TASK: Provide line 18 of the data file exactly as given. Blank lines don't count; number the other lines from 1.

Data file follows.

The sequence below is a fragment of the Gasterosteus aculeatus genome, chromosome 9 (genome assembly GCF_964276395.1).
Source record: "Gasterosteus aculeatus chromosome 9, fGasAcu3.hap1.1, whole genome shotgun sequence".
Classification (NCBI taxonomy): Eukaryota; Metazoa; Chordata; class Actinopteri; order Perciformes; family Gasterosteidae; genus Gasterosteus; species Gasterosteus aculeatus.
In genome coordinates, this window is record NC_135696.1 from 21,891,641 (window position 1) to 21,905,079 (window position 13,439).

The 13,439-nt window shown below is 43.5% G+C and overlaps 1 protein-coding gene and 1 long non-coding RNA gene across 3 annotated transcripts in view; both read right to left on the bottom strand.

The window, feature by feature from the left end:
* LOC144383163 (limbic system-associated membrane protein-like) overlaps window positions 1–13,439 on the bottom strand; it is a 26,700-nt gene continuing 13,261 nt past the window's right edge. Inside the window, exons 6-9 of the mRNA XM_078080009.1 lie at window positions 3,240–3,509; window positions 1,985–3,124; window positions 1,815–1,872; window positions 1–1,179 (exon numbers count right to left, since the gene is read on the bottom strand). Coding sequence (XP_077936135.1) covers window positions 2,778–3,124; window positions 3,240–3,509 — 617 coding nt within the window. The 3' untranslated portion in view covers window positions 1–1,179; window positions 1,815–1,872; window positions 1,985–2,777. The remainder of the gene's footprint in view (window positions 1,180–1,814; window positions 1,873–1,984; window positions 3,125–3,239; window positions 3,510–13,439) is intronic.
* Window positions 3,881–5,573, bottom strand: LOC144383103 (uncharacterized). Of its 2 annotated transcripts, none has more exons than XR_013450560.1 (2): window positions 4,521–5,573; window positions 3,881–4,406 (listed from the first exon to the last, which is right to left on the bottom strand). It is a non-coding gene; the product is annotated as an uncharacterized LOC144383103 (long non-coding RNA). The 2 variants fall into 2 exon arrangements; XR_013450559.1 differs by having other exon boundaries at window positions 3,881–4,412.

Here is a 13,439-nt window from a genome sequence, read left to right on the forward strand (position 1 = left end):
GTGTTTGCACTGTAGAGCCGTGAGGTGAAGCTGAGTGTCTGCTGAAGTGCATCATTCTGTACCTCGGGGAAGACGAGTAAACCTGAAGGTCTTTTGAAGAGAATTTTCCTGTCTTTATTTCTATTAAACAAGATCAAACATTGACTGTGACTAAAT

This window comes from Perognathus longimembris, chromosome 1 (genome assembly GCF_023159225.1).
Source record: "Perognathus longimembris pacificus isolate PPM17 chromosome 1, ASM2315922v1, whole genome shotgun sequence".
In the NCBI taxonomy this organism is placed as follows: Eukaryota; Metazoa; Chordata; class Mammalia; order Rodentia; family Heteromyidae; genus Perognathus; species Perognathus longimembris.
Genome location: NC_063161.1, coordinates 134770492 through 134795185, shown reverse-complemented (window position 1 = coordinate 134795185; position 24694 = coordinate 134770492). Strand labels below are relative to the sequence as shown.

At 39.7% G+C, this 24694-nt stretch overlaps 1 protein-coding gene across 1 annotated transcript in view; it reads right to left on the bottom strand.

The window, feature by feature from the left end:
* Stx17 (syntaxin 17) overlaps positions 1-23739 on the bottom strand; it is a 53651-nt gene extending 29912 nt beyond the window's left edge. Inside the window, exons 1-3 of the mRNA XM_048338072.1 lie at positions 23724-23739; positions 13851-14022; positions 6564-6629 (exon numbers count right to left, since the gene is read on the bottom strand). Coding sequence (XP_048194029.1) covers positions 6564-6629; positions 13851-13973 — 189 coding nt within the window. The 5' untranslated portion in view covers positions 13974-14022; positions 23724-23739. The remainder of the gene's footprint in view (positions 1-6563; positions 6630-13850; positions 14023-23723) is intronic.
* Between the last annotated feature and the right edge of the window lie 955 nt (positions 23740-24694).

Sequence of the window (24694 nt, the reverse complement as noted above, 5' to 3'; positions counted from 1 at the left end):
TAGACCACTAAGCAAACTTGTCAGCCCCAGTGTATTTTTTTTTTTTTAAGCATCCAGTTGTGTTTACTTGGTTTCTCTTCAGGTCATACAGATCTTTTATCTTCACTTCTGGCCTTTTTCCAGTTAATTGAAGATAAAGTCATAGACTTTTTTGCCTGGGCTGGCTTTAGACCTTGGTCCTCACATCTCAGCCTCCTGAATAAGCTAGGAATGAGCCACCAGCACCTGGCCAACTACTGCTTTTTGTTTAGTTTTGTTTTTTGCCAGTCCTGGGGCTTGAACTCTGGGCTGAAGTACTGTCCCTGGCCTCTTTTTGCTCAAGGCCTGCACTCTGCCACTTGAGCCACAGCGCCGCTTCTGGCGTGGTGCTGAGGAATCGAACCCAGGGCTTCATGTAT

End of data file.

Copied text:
* Between the last annotated feature and the right edge of the window lie 955 nt (positions 23740-24694).